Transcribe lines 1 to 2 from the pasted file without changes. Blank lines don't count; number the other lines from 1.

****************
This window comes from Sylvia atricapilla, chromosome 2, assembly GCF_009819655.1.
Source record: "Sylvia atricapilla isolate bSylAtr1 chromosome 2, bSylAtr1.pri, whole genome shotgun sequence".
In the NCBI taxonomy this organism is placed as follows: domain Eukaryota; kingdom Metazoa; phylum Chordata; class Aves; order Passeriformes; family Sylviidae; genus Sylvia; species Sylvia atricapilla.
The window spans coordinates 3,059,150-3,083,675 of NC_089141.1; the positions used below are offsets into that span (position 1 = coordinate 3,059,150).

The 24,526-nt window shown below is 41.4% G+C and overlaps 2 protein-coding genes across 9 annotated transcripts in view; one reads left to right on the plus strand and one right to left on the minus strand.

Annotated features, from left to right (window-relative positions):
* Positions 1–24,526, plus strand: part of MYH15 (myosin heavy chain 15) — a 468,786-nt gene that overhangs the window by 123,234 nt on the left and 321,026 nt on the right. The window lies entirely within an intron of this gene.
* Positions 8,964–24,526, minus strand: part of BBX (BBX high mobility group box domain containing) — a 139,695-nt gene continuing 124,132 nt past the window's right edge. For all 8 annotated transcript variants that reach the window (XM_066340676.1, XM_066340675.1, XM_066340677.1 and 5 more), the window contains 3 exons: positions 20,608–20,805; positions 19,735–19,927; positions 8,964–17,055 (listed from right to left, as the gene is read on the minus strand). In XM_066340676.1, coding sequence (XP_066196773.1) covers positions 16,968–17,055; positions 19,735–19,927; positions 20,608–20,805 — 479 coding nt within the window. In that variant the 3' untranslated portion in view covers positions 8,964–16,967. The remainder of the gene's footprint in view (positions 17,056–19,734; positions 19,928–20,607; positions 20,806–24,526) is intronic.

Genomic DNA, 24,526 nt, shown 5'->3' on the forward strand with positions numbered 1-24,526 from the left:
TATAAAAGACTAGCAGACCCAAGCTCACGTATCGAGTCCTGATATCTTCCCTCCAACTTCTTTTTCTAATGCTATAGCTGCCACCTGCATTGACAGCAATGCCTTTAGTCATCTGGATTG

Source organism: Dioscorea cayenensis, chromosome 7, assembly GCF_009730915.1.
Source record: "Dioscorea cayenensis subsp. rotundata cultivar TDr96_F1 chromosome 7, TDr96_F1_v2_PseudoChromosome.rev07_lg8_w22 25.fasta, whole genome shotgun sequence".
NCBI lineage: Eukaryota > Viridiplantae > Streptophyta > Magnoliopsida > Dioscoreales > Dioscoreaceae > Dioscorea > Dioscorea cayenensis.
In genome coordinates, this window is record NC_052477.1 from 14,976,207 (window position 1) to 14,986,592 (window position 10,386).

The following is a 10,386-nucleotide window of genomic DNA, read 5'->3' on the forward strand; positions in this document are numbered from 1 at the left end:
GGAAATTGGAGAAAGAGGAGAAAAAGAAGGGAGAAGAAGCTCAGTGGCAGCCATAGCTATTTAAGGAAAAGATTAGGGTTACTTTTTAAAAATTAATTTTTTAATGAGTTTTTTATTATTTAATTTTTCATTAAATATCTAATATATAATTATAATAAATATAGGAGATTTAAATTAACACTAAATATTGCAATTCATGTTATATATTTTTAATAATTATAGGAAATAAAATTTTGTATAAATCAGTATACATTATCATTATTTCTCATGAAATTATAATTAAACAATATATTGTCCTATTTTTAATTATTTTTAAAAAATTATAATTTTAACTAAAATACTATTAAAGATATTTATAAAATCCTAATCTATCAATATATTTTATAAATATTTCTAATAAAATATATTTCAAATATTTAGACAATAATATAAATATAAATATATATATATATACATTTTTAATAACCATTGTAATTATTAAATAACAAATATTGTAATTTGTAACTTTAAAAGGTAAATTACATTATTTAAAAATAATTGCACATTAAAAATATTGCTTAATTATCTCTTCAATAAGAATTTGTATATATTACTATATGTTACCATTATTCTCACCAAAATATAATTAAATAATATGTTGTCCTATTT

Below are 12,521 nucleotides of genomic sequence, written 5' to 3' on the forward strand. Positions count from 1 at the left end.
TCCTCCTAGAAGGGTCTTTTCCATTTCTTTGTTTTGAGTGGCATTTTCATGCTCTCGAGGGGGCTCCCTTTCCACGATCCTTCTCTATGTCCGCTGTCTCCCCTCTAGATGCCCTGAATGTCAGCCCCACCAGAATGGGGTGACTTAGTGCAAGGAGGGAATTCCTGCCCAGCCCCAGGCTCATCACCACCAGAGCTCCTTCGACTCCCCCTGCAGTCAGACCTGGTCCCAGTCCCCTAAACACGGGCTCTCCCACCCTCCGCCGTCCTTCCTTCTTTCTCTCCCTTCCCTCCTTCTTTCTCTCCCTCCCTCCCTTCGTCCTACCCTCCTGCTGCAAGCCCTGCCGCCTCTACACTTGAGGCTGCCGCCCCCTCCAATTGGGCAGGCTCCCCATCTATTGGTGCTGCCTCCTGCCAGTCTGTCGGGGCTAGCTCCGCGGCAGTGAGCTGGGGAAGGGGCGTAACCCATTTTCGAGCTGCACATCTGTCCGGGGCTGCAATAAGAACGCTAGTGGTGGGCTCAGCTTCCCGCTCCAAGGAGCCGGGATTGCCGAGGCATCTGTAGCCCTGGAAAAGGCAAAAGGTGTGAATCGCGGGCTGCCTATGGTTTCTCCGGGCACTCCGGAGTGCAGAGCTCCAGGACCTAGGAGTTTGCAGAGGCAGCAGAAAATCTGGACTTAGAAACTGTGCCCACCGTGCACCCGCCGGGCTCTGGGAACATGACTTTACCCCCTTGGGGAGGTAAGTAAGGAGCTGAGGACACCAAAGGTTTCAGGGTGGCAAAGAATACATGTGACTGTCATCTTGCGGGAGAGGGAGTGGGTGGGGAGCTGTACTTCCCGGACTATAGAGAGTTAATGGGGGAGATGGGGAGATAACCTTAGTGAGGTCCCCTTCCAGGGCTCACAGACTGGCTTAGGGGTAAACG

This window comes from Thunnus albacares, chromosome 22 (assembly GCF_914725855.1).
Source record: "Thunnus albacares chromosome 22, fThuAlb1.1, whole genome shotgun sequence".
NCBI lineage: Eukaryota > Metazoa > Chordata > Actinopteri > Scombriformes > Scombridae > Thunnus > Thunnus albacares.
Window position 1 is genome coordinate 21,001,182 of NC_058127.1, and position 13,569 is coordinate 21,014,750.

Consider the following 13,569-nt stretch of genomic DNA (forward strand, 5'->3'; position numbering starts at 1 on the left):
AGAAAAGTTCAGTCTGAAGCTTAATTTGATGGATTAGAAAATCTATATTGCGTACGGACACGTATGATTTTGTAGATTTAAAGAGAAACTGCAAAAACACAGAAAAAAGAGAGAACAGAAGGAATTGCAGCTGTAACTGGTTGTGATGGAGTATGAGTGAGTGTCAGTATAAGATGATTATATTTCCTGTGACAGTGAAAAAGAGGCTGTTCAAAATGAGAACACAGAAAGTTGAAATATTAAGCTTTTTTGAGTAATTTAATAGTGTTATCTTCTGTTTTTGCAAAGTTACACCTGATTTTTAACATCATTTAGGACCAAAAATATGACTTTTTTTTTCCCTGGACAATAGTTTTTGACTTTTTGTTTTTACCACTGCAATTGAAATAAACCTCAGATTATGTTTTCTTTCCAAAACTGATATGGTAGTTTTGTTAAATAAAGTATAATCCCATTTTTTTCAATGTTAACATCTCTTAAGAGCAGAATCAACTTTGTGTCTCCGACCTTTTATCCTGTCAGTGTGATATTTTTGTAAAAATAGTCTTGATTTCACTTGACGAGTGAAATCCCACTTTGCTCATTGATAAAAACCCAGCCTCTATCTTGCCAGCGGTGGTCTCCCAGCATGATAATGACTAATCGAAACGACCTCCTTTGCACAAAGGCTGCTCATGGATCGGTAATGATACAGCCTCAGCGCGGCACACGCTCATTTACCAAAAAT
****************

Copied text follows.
This window comes from Sylvia atricapilla, chromosome 2, assembly GCF_009819655.1.
Source record: "Sylvia atricapilla isolate bSylAtr1 chromosome 2, bSylAtr1.pri, whole genome shotgun sequence".